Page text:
28 September 2015
by Tim Dick
Tony Abbott should stop playing the sore loser and retreat gracefully
A post-spill surf: Tony Abbott.
When deposed as prime minister, Tony Abbott pledged: "There will be no wrecking, no undermining, and no sniping." We all knew what he meant: he would be no Kevin Rudd.
His pledge lasted all of a week before the wrecking, undermining and sniping began. It's continued this weekend. L'esprit de Rudd is back in the air.
In two interviews with News Corp since his demise – the first brief, the next long and considered – Abbott has shown an embarrassing determination to play the sore loser in spite of his promise that he would not.
He first undermined Scott Morrison's reputation just as he took over as Treasurer by effectively calling him a traitor, telling the Daily Telegraph after the top job was already long lost: "I'm afraid Scott badly misled people. He badly misled people. I was doing all I could to save the government, that's what I was doing."
Then on Saturday, in another interview with News Corp, he doubled down, this time wrecking Malcolm Turnbull's pitch that his is a new administration – new people, new approach. As George Brandis went on to fashion it on Insiders on Sunday: "This is a very different government."
Except not really, according to the leader of the old one. "In a policy sense there is very little departure," Abbott said, referring to the differences between the Turnbull administration from his. "Border protection policy the same, national security policy the same, economic policy the same … even same-sex marriage policy the same, and climate-change policy the same.
"The policy hasn't changed and indeed the rhetoric hasn't changed. Again, it is not about me but obviously these are questions that people may ponder."
Yet, in giving those interviews, he has made it all about him. He seeks to salvage his trashed reputation, aiming for a long-term revision of it from a disastrous premiership into faithful service of the Australian people which was not given credit for the far-reaching, future-proofing measures he introduced.
His attempt to fashion himself as hero misunderstood is classic myth-making, glossing over the greatest failure of a prime ministership since, well, the last two.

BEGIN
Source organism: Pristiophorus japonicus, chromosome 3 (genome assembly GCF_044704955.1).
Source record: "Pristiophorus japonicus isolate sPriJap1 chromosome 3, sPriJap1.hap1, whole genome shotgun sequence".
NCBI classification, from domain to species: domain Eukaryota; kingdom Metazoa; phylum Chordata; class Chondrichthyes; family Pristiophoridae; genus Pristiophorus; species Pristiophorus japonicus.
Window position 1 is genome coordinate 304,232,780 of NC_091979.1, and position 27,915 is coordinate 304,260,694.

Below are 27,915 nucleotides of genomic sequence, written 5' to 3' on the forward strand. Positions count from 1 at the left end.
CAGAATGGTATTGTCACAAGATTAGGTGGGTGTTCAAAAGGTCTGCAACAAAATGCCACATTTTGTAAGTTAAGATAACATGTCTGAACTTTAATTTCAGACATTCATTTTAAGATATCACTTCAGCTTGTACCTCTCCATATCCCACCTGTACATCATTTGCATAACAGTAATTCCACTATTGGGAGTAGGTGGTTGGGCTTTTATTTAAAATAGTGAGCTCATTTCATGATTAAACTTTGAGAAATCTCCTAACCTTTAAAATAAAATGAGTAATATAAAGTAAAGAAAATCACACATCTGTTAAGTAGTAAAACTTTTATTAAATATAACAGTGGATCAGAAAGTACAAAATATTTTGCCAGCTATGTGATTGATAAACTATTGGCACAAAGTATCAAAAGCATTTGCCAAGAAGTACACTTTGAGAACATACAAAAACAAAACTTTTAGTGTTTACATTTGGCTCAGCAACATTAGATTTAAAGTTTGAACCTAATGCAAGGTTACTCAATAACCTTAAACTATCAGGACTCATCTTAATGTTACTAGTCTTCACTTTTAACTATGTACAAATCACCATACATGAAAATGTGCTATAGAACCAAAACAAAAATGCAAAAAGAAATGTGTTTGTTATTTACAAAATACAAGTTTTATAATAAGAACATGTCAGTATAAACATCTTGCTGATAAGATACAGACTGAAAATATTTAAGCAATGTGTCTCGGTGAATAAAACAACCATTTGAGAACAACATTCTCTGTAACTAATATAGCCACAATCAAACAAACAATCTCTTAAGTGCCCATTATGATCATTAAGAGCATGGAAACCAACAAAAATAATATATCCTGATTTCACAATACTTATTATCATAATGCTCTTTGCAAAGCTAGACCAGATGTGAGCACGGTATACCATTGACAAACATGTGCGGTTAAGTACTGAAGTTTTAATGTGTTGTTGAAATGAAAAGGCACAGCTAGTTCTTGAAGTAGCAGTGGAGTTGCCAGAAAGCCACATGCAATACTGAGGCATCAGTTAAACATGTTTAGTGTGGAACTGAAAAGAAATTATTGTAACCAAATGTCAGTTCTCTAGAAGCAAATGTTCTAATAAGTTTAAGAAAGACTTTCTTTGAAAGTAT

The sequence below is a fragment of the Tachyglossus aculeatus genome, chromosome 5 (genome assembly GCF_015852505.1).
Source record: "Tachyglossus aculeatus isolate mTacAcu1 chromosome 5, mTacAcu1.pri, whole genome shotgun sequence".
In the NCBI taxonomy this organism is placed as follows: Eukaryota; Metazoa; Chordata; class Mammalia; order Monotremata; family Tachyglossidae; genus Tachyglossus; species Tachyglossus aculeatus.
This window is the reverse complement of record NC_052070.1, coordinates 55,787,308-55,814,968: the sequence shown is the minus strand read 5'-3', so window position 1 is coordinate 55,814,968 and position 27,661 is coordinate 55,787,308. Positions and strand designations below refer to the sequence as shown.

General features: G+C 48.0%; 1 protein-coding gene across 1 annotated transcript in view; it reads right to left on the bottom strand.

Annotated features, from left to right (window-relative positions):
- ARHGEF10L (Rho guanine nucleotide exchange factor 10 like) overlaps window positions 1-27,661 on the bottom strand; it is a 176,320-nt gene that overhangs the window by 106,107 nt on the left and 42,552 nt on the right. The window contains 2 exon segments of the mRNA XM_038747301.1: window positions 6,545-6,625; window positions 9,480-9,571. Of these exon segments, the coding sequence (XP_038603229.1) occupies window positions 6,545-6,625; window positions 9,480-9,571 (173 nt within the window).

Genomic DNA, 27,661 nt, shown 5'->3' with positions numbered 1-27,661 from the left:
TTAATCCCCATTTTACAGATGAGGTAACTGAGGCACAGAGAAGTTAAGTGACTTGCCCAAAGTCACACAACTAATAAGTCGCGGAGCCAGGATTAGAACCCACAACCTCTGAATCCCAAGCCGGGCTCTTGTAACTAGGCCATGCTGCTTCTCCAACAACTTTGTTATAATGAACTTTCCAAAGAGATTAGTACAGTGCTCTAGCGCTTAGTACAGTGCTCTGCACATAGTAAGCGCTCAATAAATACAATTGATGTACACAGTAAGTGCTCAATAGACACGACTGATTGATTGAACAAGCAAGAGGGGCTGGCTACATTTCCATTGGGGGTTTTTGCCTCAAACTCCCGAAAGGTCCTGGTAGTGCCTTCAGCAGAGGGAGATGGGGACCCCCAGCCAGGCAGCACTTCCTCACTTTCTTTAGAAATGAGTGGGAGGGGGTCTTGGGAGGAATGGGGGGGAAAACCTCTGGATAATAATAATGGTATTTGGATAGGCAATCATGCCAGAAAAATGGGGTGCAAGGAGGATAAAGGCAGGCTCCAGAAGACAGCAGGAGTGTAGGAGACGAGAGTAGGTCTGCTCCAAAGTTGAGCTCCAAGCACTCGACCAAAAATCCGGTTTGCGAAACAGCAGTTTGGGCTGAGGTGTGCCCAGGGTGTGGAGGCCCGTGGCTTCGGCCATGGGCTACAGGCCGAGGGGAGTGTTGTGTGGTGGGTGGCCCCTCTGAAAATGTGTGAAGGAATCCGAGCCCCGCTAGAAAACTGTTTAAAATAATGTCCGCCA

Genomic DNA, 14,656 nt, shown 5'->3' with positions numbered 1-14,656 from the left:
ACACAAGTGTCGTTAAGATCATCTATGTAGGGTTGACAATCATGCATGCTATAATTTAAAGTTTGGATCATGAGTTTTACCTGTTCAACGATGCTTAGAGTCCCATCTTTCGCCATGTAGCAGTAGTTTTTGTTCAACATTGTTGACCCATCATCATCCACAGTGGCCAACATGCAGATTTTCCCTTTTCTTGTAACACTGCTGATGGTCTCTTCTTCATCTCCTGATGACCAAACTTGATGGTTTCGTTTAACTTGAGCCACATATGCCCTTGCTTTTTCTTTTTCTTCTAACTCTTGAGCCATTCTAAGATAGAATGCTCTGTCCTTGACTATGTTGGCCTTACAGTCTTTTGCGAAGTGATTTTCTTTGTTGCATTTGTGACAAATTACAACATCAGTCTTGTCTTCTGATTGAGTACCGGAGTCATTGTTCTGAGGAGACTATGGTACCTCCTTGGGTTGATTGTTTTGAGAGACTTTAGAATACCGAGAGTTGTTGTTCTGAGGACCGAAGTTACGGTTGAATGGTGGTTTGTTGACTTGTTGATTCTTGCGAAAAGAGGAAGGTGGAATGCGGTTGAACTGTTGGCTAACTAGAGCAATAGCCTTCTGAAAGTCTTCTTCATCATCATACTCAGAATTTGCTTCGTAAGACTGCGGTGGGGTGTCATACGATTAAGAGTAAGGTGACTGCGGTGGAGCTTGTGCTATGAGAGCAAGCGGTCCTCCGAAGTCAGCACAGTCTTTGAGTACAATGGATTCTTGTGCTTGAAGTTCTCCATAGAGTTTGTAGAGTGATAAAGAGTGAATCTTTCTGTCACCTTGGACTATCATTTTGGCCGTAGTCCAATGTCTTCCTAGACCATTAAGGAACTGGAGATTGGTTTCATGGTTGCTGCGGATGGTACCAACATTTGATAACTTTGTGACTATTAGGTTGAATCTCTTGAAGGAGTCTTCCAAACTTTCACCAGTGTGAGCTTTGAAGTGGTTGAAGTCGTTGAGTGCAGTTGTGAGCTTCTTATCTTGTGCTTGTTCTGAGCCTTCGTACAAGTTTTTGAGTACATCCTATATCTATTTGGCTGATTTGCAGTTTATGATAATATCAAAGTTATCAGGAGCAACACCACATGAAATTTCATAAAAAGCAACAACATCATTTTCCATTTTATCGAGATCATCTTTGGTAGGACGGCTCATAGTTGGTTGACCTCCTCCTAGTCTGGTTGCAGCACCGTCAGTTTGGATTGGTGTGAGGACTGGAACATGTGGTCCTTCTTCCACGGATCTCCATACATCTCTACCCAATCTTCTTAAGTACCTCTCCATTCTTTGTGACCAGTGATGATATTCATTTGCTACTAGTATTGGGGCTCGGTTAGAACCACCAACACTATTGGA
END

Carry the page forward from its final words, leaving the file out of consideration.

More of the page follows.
Anyone so brutally kicked out of a job – even if he was not up to it – is entitled to be bitter and surly for a while, but only if kept to a small circle. You can whinge to your family, and to your mates at the pub, but being bitter in public helps no one but your opposition.
Abbott has now managed to kick his successor, his party's bid for re-election and only helped Labor in its attack lines.
In doing so, he has confirmed the correctness of the Liberal party room's decision to dump him, and increased the community's relief that he has gone.
For his sake, and for the prospects of the Turnbull government, he should finish off the business of his departure. Given an apparent inability to play the elder statesman with more grace than he led the nation, he should leave the Parliament and give his reputation a chance of some small recovery with time, service and silence.
He should read The President's Club, a 2012 account of how former US presidents have found their feet – or not – after leaving office. No one wins when former leaders carp about new ones or the manner of their demise. Reputations are built not by revisionism as to their time in office, but by later actions for the good of the country. Even Richard Nixon managed to recoup some of his lost reputation through service to subsequent presidents.
Abbott's inspiration should be more George Bush the elder, not Rudd the underminer.
Bush was a oncer, like Abbott, although he got four years in power rather than two. He was defeated by Bill Clinton in a bruising election.
Yet he wrote his successor a letter, left in the White House to be read after the inauguration, which read: "You will be our President when you read this note. Your success now is our country's success. I am rooting hard for you."
Leaving the odd Americanism aside, the sentiment is astonishing, not that it should be. Bush was no longer his nation's leader; Clinton was. The patriotic duty of a patriotic American was to wish for the team leader to succeed.
If Abbott was serious about his team Australia rhetoric, he would see that the country would be better served by him leaving politics. He doesn't need to be Pope Benedict and disappear, but there's nothing as damaging to the country than the presence of a bitter ex who's outstayed his welcome.